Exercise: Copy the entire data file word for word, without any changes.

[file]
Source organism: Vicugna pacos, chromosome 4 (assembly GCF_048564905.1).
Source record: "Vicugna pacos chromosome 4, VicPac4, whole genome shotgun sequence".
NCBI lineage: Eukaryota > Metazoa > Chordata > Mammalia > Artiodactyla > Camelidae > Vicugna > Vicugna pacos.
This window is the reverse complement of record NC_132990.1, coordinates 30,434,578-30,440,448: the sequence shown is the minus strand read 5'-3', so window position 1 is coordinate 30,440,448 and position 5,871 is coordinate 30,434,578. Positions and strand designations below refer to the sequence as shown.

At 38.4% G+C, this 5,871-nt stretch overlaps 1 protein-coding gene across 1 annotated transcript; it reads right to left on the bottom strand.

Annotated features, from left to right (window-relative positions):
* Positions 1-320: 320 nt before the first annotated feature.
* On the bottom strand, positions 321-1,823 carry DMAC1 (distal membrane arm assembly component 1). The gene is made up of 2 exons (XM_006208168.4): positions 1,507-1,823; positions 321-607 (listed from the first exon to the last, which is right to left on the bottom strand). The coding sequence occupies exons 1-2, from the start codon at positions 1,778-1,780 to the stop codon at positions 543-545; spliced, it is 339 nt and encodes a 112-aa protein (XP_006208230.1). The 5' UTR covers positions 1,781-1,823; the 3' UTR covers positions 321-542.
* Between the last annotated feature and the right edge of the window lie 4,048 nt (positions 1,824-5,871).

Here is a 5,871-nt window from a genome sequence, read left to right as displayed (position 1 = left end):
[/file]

Source organism: Vicugna pacos, chromosome 4 (assembly GCF_048564905.1).
Source record: "Vicugna pacos chromosome 4, VicPac4, whole genome shotgun sequence".
NCBI lineage: Eukaryota > Metazoa > Chordata > Mammalia > Artiodactyla > Camelidae > Vicugna > Vicugna pacos.
This window is the reverse complement of record NC_132990.1, coordinates 30,434,578-30,440,448: the sequence shown is the minus strand read 5'-3', so window position 1 is coordinate 30,440,448 and position 5,871 is coordinate 30,434,578. Positions and strand designations below refer to the sequence as shown.

At 38.4% G+C, this 5,871-nt stretch overlaps 1 protein-coding gene across 1 annotated transcript; it reads right to left on the bottom strand.

Annotated features, from left to right (window-relative positions):
* Positions 1-320: 320 nt before the first annotated feature.
* On the bottom strand, positions 321-1,823 carry DMAC1 (distal membrane arm assembly component 1). The gene is made up of 2 exons (XM_006208168.4): positions 1,507-1,823; positions 321-607 (listed from the first exon to the last, which is right to left on the bottom strand). The coding sequence occupies exons 1-2, from the start codon at positions 1,778-1,780 to the stop codon at positions 543-545; spliced, it is 339 nt and encodes a 112-aa protein (XP_006208230.1). The 5' UTR covers positions 1,781-1,823; the 3' UTR covers positions 321-542.
* Between the last annotated feature and the right edge of the window lie 4,048 nt (positions 1,824-5,871).

Here is a 5,871-nt window from a genome sequence, read left to right as displayed (position 1 = left end):